Living with anxiety can be very draining and frustrating. It can also affect your  physical health if prolonged as well as more debilitating psychological issues, such as stress and depression.

  • Are you worrying excessively over everyday things?
  • Do you feel “keyed up” and find it difficult to relax?
  • Is it difficult for you to fall asleep or stay asleep?
  • Do you have headaches, muscle aches and/or stomach aches?
  • Do you feel as though anxiety is limiting you from living your life?
  • Do you ever wish that you can find calm, peace of mind and freedom from worry and negative thinking?

No matter how hard you try, you may find that you just can’t stop the worry and negative thinking. Maybe you just can’t shut it off. You may feel that you live your life in a constant state of worry or fear, always on guard, expecting that something bad will happen. Concentrating may be difficult because you feel the anxiety is all-consuming and dominating. You may even find yourself doing things in a certain way to ward off something bad from happening. You might know that the thoughts are irrational and the worry is out of proportion. But despite this, the feelings and fear may feel very real indeed. And perhaps you know that the things that you fear typically don’t happen. You might even berate yourself for not being able to control the worrying and negative thoughts. To add to all of this, maybe you are beginning to lose interest in the things that you once enjoyed doing. You may feel as though you are living in a prison and that your peace of mind and well-being has been stolen from you.


Anxiety is a normal response to danger or a threat. It is a protective mechanism that is triggered when we face danger. A physiological response, known as the “fight/flight” response, takes place in the body to prepare us to fight for our lives or flee. It is a protective response that we want to activate when we are faced with real danger. Unfortunately, it can kick in when there is no real danger at all and re-occur for no apparent reason.  This is when Anxiety becomes a nuisance because it gets in the way of what you want to do or feel.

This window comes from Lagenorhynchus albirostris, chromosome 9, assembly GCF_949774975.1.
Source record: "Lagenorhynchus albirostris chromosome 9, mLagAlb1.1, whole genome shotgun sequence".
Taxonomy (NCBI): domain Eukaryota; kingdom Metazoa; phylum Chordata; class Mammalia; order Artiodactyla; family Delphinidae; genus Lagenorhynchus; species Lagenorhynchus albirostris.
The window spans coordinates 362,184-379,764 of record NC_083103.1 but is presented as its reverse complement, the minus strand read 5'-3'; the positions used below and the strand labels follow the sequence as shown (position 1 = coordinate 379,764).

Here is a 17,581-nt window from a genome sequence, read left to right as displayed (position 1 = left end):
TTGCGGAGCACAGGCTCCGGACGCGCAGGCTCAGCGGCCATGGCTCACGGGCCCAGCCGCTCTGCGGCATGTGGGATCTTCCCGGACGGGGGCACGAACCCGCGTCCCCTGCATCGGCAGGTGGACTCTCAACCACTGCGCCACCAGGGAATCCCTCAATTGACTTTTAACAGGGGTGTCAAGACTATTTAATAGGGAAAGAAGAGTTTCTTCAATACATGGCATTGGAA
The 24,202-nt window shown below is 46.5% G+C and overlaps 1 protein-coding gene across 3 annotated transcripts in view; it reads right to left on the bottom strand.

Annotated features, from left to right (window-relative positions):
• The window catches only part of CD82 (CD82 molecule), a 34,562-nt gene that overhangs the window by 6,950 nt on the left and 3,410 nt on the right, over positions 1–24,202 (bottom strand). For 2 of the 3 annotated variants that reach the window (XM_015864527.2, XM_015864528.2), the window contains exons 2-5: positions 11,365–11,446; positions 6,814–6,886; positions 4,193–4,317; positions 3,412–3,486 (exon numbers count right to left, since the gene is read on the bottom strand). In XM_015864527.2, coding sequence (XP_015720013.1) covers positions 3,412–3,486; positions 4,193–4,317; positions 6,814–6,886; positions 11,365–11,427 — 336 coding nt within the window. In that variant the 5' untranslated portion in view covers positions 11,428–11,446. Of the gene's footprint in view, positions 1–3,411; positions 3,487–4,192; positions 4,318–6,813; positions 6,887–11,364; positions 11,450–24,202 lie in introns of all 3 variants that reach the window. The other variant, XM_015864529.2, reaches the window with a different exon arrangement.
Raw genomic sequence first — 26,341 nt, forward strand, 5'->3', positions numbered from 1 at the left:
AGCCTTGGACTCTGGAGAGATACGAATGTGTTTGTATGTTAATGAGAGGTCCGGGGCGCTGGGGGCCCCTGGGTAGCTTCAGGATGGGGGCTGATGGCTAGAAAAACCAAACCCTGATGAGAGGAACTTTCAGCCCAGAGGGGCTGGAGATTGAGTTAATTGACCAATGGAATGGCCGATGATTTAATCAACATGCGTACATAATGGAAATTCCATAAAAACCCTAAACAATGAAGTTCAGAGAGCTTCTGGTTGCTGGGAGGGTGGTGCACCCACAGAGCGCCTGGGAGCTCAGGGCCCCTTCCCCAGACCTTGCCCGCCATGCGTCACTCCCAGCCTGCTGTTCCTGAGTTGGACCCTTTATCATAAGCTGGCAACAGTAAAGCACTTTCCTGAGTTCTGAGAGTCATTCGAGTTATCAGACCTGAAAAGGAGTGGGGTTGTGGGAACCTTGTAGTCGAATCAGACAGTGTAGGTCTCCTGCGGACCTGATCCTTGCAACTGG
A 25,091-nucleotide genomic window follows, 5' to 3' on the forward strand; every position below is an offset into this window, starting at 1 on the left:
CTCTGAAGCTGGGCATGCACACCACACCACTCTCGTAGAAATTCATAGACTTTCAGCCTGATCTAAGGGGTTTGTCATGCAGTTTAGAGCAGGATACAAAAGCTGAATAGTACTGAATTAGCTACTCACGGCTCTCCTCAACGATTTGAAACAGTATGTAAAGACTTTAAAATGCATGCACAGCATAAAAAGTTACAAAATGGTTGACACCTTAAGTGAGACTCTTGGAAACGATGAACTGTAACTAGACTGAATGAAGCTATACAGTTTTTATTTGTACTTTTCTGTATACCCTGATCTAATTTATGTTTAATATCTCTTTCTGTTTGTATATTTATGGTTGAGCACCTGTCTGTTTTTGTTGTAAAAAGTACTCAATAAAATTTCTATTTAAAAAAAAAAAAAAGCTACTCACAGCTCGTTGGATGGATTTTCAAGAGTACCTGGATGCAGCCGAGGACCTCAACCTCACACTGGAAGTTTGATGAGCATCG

At times, everyone worries about things: job, health or finances. Everyone experiences anxiety. Some amount of anxiety can be expected before you give a speech or go for a job interview. Some degree of anxiety can actually be helpful in certain performance situations. However, sometimes, anxiety can grow overwhelming.

When a loved one is late coming home, people without anxiety might think they were delayed at work or perhaps got stuck in traffic or maybe needed to stop at the store to pick up something. A person suffering with anxiety fears the worse and immediately begins to think of all of the horrible possible scenarios. As the fear grows overwhelming, that person may actually call the police or visit the emergency room, convinced that something terrible has happened. This pattern can be broken. When anxiety occurs frequently for no apparent reason, is long-lasting and begins to interfere with your normal life, it may be time to seek help.

Thoughts left to their own momentum will come and go, on their own.  You don’t have to do anything. If you say to yourself, ‘don’t think of elephants’, your first thought is likely to be elephants!  This is the essences of a simple, but effective meditation. Here’s how it works:

1 – Calm yourself. Find a quite place where you feel safe.  Sit upright in a supportive position, keep a straight back but be relaxed.  You can close your eyes or focus on an inanimate object in front of you.

2 – Listen and try to experience your breath as it enters into your lungs and then leaves your body.  This happens without you having to consciously manage this function.  Breathing is fortunately entirely automatic!